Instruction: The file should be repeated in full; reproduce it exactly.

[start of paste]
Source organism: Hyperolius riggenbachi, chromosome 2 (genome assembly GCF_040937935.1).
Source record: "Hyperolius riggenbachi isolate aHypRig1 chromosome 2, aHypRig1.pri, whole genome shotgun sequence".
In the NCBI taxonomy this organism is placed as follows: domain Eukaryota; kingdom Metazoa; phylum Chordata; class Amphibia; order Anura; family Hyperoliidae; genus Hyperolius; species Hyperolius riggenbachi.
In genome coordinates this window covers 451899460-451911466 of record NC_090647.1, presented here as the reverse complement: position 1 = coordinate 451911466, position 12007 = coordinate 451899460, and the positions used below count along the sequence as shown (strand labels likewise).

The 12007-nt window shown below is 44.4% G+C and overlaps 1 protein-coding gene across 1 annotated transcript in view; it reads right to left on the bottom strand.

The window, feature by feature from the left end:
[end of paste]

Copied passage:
Source organism: Hyperolius riggenbachi, chromosome 2 (genome assembly GCF_040937935.1).
Source record: "Hyperolius riggenbachi isolate aHypRig1 chromosome 2, aHypRig1.pri, whole genome shotgun sequence".
In the NCBI taxonomy this organism is placed as follows: domain Eukaryota; kingdom Metazoa; phylum Chordata; class Amphibia; order Anura; family Hyperoliidae; genus Hyperolius; species Hyperolius riggenbachi.
In genome coordinates this window covers 451899460-451911466 of record NC_090647.1, presented here as the reverse complement: position 1 = coordinate 451911466, position 12007 = coordinate 451899460, and the positions used below count along the sequence as shown (strand labels likewise).

The 12007-nt window shown below is 44.4% G+C and overlaps 1 protein-coding gene across 1 annotated transcript in view; it reads right to left on the bottom strand.

The window, feature by feature from the left end: